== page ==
THE PROGRESSIVE ERA
The Progressive Era, an era of reform, covers the period in American History from 1900, signifying the turn of the century and the end of the Gilded Age, through 1917, upon the entry of the United States into World War I. The name suggests that the Gilded Age was such a dynamic period of growth that the nation needed to take time to reform its politics, its cities, the workplace, and its foreign policy. The nation=s rapid growth and progress left many citizens in its wake, and reform was necessary to protect those who were suffering. The Progressive Era includes the presidencies of Teddy Roosevelt, William Howard Taft and Woodrow Wilson.
Among the accomplishments of the three progressive presidents are
-conservation of natural resources
-Federal Reserve System
Other reformers at other levels (state and local governments, private sector) attempted to reform the workplace, female and child labor, worked with private charities, and supported the temperance movement (alcohol abuse).
The permanent record of the Progressive Era exists in the amendments to the
-16th Amendment - progressive income tax
-17th Amendment - direct election of U.S. senators
-18th Amendment - prohibition of the manufacture of alcoholic beverages
-19th Amendment - women's right to vote
The election of 1912 represents a good example of how political parties turn winning combinations into losing ones. The GOP had owned the presidency since 1860, with the exception of Grover Cleveland=s victories in 1884 and 1892. But when Teddy Roosevelt decided to challenge his own hand picked successor, William Howard Taft, for the Republican nomination in 1912, he won 11 out of 13 primary races against the incumbent Taft, including Taft=s own home state of Ohio. When Taft still managed to win the nomination, Roosevelt decided to run as a third party candidate, under the Progressive Party (ABull Moose@) banner. With Taft and Roosevelt dividing the Republican vote in every state, Woodrow Wilson was able to win an easy victory in the Electoral College. Taft and Roosevelt split 7.5 million popular votes, against Wilson=s 6.3 million total vote.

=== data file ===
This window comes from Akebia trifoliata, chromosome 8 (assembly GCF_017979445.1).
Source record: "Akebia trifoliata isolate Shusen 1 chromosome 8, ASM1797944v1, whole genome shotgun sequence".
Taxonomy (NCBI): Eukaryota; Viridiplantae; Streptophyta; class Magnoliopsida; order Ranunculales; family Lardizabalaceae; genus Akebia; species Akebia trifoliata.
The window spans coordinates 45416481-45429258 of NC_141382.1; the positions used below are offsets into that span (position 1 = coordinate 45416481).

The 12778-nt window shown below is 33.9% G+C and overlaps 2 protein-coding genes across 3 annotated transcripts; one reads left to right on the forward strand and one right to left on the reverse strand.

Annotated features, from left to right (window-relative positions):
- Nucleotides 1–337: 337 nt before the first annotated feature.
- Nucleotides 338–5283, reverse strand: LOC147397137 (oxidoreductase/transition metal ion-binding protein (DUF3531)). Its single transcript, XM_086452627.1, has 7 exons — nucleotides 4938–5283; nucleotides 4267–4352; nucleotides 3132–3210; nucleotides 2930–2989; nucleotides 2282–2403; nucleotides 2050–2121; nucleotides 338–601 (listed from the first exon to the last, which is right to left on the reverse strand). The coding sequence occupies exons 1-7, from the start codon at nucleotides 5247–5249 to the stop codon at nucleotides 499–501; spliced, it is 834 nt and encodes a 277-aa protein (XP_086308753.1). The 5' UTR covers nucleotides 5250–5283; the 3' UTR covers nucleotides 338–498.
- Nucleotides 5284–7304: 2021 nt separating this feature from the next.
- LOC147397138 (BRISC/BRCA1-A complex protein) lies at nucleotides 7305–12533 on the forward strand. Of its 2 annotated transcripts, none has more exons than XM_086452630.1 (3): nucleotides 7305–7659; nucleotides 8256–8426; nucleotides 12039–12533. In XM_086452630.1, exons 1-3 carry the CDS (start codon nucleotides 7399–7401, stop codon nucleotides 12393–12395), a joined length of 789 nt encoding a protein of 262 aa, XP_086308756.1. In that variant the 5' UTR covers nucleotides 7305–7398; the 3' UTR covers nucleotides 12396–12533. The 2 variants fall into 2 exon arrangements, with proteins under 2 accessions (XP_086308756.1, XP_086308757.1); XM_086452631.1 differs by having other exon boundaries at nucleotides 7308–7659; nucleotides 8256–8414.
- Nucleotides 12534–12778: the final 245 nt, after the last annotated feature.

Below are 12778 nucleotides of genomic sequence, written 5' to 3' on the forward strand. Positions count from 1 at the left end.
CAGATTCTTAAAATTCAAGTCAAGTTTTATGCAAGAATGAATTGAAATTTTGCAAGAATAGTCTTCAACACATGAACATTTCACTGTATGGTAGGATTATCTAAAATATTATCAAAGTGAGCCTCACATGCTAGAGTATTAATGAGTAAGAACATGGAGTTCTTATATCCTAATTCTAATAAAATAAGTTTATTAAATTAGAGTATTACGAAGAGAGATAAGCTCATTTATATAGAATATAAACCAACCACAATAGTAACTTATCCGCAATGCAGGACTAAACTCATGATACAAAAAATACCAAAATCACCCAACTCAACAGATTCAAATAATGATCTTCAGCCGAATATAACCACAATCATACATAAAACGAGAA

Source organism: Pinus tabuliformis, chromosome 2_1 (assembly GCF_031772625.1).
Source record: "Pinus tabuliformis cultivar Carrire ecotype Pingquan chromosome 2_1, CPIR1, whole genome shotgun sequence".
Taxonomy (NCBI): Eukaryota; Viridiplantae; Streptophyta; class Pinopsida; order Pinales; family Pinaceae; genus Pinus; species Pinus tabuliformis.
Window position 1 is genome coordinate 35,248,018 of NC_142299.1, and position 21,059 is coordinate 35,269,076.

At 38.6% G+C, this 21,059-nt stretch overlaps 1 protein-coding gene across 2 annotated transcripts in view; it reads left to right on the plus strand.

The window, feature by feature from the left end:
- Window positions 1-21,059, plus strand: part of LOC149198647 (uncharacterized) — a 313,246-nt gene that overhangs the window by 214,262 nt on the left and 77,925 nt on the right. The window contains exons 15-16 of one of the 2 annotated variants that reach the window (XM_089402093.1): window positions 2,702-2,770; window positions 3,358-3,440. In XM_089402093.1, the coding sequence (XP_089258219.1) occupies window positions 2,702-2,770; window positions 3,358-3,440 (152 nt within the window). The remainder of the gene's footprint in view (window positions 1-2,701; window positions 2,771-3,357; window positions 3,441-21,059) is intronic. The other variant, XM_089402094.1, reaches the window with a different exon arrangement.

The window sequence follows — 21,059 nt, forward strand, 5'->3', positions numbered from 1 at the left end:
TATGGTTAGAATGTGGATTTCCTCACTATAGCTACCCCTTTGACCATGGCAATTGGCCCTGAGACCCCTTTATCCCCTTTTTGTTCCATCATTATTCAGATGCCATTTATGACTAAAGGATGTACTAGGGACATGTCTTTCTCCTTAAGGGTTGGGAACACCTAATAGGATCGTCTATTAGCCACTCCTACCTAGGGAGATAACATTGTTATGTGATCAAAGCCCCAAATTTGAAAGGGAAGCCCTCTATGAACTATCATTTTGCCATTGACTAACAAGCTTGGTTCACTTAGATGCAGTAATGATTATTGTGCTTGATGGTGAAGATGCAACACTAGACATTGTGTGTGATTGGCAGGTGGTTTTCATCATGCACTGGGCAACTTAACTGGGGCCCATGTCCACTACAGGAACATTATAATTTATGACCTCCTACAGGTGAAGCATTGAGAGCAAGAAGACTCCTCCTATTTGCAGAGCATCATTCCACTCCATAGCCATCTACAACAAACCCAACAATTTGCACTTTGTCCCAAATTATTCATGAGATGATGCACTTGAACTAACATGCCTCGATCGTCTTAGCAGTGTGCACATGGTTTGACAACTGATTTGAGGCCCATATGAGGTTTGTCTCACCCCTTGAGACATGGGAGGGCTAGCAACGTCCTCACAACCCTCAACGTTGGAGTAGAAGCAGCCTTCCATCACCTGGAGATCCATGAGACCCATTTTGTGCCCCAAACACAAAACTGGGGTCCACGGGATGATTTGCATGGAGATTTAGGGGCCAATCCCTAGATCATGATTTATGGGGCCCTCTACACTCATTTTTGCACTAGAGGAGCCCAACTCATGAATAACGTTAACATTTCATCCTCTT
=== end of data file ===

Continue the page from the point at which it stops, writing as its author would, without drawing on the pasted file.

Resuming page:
When the United States entered into World War I, the push for reform was lost as the nation turned its eyes to events in Europe. The nation=s desire to reform waned, for upon the end of the war, the nation endorsed Harding=s presidential campaign slogan of Areturn to normalcy@ and overwhelmingly supported his election. The ARoaring Twenties@ became the new rage.
Progressive Foreign Policy
Roosevelt - Big Stick Diplomacy
******Roosevelt Corollary to the Monroe Doctrine
*****Treaty of Portsmouth
*****Great White Fleet
Taft - Dollar Diplomacy
Wilson - Missionary Diplomacy
Tindall, chapter 24 and Riordan, Plunkitt of Tammany Hall
TERMS TO KNOW
Women=s suffrage Progressive Income Tax Direct election of U.S. Senators Prohibition/Volstead Act AFighting Bob@ LaFollette trust busting conservation of natural resources The Great White Fleet Treaty of Portsmouth Panama Canal Big Stick Diplomacy Dollar Diplomacy Missionary Diplomacy reform politician machine politics Tammany Hall Election of 1912 and the Bull Moose Party primary political initiative recall election referendum secret ballot minimum wage child/female labor NAACP Swift v. U.S. Square Deal Roosevelt Corollary Russo-Japanese War Plessy v. Ferguson Muckrakers Socialist Party Federal Reserve System
SAMPLE TEST QUESTIONS
His foreign policy was known as ABig Stick@ diplomacy A)Taft B)Wilson C)Bryan D)Roosevelt E)McKinley
Who was the Bull Moose candidate?
From where did George Washington Plunkitt conduct his daily business?
What is honest graft?
What were the progressive amendments passed to the U.S. Constitution?
What is meant by the idea of "separate but equal"?